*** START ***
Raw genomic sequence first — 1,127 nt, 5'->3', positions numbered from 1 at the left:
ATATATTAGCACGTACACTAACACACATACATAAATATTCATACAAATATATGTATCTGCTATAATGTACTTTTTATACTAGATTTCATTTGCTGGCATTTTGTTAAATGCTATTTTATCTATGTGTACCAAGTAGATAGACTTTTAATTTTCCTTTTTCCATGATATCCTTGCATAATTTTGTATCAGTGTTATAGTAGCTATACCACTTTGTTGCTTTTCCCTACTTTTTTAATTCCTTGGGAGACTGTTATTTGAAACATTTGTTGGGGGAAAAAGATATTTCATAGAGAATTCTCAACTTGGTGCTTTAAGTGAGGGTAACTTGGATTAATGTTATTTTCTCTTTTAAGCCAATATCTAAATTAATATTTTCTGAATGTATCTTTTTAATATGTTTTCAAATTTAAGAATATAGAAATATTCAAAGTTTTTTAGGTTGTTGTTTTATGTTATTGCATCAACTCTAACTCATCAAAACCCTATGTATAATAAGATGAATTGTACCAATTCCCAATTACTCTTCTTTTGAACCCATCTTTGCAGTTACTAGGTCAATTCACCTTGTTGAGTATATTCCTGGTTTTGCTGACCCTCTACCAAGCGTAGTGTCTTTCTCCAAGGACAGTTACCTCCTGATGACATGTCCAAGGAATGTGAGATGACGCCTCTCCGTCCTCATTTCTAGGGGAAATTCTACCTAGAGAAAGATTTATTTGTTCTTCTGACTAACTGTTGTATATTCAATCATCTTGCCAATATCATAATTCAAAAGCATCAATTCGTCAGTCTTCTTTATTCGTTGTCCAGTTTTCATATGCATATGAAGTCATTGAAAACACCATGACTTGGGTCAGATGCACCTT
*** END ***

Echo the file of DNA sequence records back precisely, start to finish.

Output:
Raw genomic sequence first — 1,127 nt, 5'->3', positions numbered from 1 at the left:
ATATATTAGCACGTACACTAACACACATACATAAATATTCATACAAATATATGTATCTGCTATAATGTACTTTTTATACTAGATTTCATTTGCTGGCATTTTGTTAAATGCTATTTTATCTATGTGTACCAAGTAGATAGACTTTTAATTTTCCTTTTTCCATGATATCCTTGCATAATTTTGTATCAGTGTTATAGTAGCTATACCACTTTGTTGCTTTTCCCTACTTTTTTAATTCCTTGGGAGACTGTTATTTGAAACATTTGTTGGGGGAAAAAGATATTTCATAGAGAATTCTCAACTTGGTGCTTTAAGTGAGGGTAACTTGGATTAATGTTATTTTCTCTTTTAAGCCAATATCTAAATTAATATTTTCTGAATGTATCTTTTTAATATGTTTTCAAATTTAAGAATATAGAAATATTCAAAGTTTTTTAGGTTGTTGTTTTATGTTATTGCATCAACTCTAACTCATCAAAACCCTATGTATAATAAGATGAATTGTACCAATTCCCAATTACTCTTCTTTTGAACCCATCTTTGCAGTTACTAGGTCAATTCACCTTGTTGAGTATATTCCTGGTTTTGCTGACCCTCTACCAAGCGTAGTGTCTTTCTCCAAGGACAGTTACCTCCTGATGACATGTCCAAGGAATGTGAGATGACGCCTCTCCGTCCTCATTTCTAGGGGAAATTCTACCTAGAGAAAGATTTATTTGTTCTTCTGACTAACTGTTGTATATTCAATCATCTTGCCAATATCATAATTCAAAAGCATCAATTCGTCAGTCTTCTTTATTCGTTGTCCAGTTTTCATATGCATATGAAGTCATTGAAAACACCATGACTTGGGTCAGATGCACCTT